Thursday, May 27, 2010

Not Exactly a Review: The Chronicles of Narnia

Chronicles of Narnia. Another great set of classic English books. And I finished two sets of classical reading in one month including set of Lord of the Rings. Yeah, take a bet for my boredom level. It's either higher than the heaven or deeper than the ocean. Nah, honestly, that is just hyperbole. My boredom is on danger level but not so bad. When I started reading great book I just couldn't, wouldn't stop.  And it costs me my sleeping time. Oh well, some things are worth the trouble, after all.

Tosh aside (in case you don't know, tosh is British polite way to say crap, bullshit or trash), it's kind of mixed bag. The style of the writing many similarities with Lord of the Rings; and considering the same time frame of the writing of this two books, it's nothing unusual. And of course, it means the strength and weaknesses of those two is quite similar. And that is why I'm not going to repeat the same thing. You can read my short impression of Lord of the Rings here.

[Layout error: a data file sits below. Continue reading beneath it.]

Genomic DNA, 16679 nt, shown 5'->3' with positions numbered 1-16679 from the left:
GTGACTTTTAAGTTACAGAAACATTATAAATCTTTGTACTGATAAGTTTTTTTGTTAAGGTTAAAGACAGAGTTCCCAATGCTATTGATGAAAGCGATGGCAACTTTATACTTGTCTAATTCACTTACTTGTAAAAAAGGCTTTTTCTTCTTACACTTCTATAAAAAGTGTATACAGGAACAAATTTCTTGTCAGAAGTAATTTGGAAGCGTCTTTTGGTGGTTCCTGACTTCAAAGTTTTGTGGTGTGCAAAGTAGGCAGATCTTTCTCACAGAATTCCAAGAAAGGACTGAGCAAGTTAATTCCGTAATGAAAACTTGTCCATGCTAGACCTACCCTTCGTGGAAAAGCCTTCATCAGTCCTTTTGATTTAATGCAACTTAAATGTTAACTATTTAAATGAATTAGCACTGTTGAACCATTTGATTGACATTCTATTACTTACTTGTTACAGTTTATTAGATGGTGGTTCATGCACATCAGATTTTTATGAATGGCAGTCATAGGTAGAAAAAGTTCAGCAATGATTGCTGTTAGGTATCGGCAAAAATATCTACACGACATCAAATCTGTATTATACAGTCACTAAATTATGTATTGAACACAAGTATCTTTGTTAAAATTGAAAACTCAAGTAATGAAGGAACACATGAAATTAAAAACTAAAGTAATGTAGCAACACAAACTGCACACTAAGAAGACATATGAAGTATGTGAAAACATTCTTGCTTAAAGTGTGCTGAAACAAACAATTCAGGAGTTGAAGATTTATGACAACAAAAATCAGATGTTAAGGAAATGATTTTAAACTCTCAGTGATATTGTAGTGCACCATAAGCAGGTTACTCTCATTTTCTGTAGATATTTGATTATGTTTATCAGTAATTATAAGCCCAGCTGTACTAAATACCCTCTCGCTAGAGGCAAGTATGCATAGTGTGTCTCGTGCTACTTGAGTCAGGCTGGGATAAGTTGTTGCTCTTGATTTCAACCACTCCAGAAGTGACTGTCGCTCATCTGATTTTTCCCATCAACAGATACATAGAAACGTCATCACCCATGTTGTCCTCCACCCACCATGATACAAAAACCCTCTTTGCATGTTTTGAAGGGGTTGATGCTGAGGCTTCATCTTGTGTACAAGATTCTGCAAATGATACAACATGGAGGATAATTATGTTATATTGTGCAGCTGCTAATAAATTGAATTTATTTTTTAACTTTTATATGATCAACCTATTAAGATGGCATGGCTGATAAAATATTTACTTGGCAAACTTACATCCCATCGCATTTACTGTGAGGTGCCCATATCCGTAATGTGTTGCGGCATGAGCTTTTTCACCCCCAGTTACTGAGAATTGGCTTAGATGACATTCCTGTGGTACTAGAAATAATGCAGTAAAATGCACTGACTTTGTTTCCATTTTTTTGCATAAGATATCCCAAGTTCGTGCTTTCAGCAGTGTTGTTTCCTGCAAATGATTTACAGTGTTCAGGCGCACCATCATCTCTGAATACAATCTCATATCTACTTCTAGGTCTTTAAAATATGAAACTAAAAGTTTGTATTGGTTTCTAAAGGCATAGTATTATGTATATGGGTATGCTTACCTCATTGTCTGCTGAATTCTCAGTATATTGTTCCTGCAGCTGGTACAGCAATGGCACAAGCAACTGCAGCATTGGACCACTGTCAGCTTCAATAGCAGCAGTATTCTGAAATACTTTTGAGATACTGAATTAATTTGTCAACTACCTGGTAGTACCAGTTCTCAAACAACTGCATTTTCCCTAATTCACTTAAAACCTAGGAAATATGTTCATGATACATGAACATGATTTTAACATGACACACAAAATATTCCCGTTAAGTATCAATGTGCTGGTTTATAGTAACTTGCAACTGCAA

But, if there is one thing that is one uniqueness that completely stands out, it is the parallels of Chronicles of Narnia. If you ever read or watch "The Lion, the Witch, and the Wardrobe", the Lion in the title is called Aslan and he symbolized the Christ, the Lion from Judah who sacrificed Himself for us. And throughout the 7 series of the books, there is so many things that talks or symbolizes about Christ.

See this quote and you will get what I mean:
"'You would not have called to me unless I had been calling to you,'" said the Lion."
--The Silver Chair

"'Yes,' said Queen Lucy. 'In our world too, a Stable once had something inside it that was bigger than our whole world.'"
--The Last Battle
Wikipedia have the full explanation of the stories, the parallels. To summarize it in one sentence subjectively: It's a great classical children book that symbolizes much about Christ. But, I can not stress this enough: Just read the books!

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